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What’s Spiritual Gluttony? (Part I of II)

What is Spiritual Gluttony?
Part I of II

Dear Father John, Our God and our Catholic faith is so beautiful, I always want to learn more and go deeper into it.  I read a lot and have bought many, many books.  Almost every time I hear about a book that is true to the faith, I want to own it and read it, so I buy it.  Sometimes, I never find the time to read them.  Is it OK to want to know more?  Sometimes I feel that it's just a security blanket.  Am I overdoing it?

THE DESIRE TO learn more about our faith is a good one, a godly one, a desire planted and tended by the Holy Spirit. It leads us to engage our intellect, memory, and imagination in the quest to love God with our whole mind.

For some Christians, the need to know more, to learn more, to “think of what is above, not of what is on earth” (Colossians 3:2), often feels like a burden. These Christians have to wage a constant battle against the sin of spiritual sloth—laziness when it comes to things of the spiritual life.

But for other Christians, the drive to expand and deepen our knowledge of God and his revelation provides not only supernatural benefits, but also natural pleasure. In some cases, it can stir up temptations to spiritual gluttony—a less obvious, and therefore more dangerous, arena of sin.

Keeping Tabs on Frustration

EstudoStudyBibleGod is infinite, so we will never come to know him so fully that nothing remains to discover. And yet sometimes we rebel against that reality. We become frustrated because we can’t find more time to study and learn, to master everything there is to master about our faith, or about certain aspects of our faith. We yearn to learn more and more, but we run into so many obstacles: time limits, energy limits, resource limits. Even the basic responsibilities of our state in life seem to be obstacles in our going deeper with God, and so we begin to neglect them. All our free time, all our conversations, all our friendships—all our everything becomes more and more stuffed with devotions, and spiritual talks, and Bible studies, and faith-sharing groups, and conferences, and retreats, and seminars. And even then, we are frustrated because we can’t fit more in.

This frustration seems holy, because it is directed toward wanting to know God better. But something deeper is going on. This is clear, because instead of leading us to greater internal peace and external generosity, the flurry of spiritual over-consumption seems to make us tense, anxious, brittle, and even judgmental. What’s really happening?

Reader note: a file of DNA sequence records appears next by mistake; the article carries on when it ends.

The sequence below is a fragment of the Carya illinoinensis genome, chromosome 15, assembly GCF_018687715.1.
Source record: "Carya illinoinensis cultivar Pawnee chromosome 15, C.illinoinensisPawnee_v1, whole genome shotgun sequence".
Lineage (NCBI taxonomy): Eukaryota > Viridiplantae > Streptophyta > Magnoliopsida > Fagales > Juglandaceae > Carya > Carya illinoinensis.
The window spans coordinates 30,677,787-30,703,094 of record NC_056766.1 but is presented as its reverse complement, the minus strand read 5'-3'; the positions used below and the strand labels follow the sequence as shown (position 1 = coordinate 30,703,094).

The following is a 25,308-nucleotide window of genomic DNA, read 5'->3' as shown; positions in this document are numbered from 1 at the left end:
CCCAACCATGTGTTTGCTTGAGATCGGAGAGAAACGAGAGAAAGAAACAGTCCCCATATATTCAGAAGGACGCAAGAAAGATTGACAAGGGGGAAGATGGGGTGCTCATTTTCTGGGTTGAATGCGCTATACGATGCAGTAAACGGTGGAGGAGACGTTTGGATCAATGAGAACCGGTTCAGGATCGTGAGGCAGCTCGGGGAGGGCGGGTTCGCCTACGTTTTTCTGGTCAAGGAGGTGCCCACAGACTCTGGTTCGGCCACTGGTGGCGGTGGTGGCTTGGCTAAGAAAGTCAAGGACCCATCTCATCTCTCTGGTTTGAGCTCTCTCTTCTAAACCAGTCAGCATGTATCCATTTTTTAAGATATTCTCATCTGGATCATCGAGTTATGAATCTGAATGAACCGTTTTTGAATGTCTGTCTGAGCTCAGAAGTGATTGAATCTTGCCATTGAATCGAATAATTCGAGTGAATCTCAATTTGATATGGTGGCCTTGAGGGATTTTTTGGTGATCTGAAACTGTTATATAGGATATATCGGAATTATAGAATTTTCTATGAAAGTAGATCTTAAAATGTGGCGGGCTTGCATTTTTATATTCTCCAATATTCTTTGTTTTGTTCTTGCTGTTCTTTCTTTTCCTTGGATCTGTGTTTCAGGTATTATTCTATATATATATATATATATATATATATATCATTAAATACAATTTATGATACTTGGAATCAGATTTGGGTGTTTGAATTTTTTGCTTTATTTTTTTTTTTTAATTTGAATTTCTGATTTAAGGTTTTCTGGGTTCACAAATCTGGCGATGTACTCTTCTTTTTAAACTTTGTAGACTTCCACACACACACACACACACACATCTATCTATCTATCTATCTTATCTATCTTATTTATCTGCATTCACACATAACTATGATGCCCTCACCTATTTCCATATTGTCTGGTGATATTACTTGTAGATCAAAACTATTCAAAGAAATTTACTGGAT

Frustrations of this kind are dangerous traps along our spiritual journey, traps often set by the ancient enemy, the devil himself. Christians thirsting for more knowledge of the faith are too in love with God to be exceptionally vulnerable to temptations of material excess. So the devil has to change tactics in order to impede their spiritual progress. Enter spiritual and intellectual gluttony. If our spiritual and intellectual eyes get bigger than our stomachs, and we act on that, we will experience some spiritual indigestion, and that will become a nice ally in the devil’s efforts to slow our progress along the path of Christian maturity.


Editor's Notes:

Art: Personal Bible Study, Steelman, 15 April 2007, CCA-SA, Wikimedia Commons.

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About Fr. John Bartunek, LC

Fr. John Bartunek, LC, S.Th.D, received his BA in History from Stanford University in 1990. He comes from an evangelical Christian background and became a member of the Catholic Church in 1991. After college, he worked as a high school history teacher, drama director, and baseball coach. He then spent a year as a professional actor in Chicago before entering the religious Congregation of the Legionaries of Christ in 1993. He was ordained a Catholic priest in 2003 and earned his doctorate in moral theology in 2010. He provided spiritual support on the set of Mel Gibson’s "The Passion of the Christ" while researching the 2005 Catholic best seller, "Inside the Passion"--the only authorized, behind-the-scene explanation of the film. Fr. John has contributed news commentary regarding religious issues on NBC, CNN, Fox, and the BBC. He also served as the English-language press liaison for the Vatican’s 2005 Synod of Bishops on the Eucharist. His most widely known book is called: "The Better Part: A Christ-Centered Resource for Personal Prayer". His most recent books are "Spring Meditations", "Seeking First the Kingdom: 30 Meditations on How to Love God with All Your Heart, Soul, Mind and Strength", and "Answers: Catholic Advice for Your Spiritual Questions". Fr. John currently splits his time between Michigan (where he continues his writing apostolate and serves as a confessor and spiritual director at the Queen of the Family Retreat Center) and Rome, where he teaches theology at Regina Apostolorum. His online, do-it-yourself retreats are available at, and he answers questions about the spiritual life at

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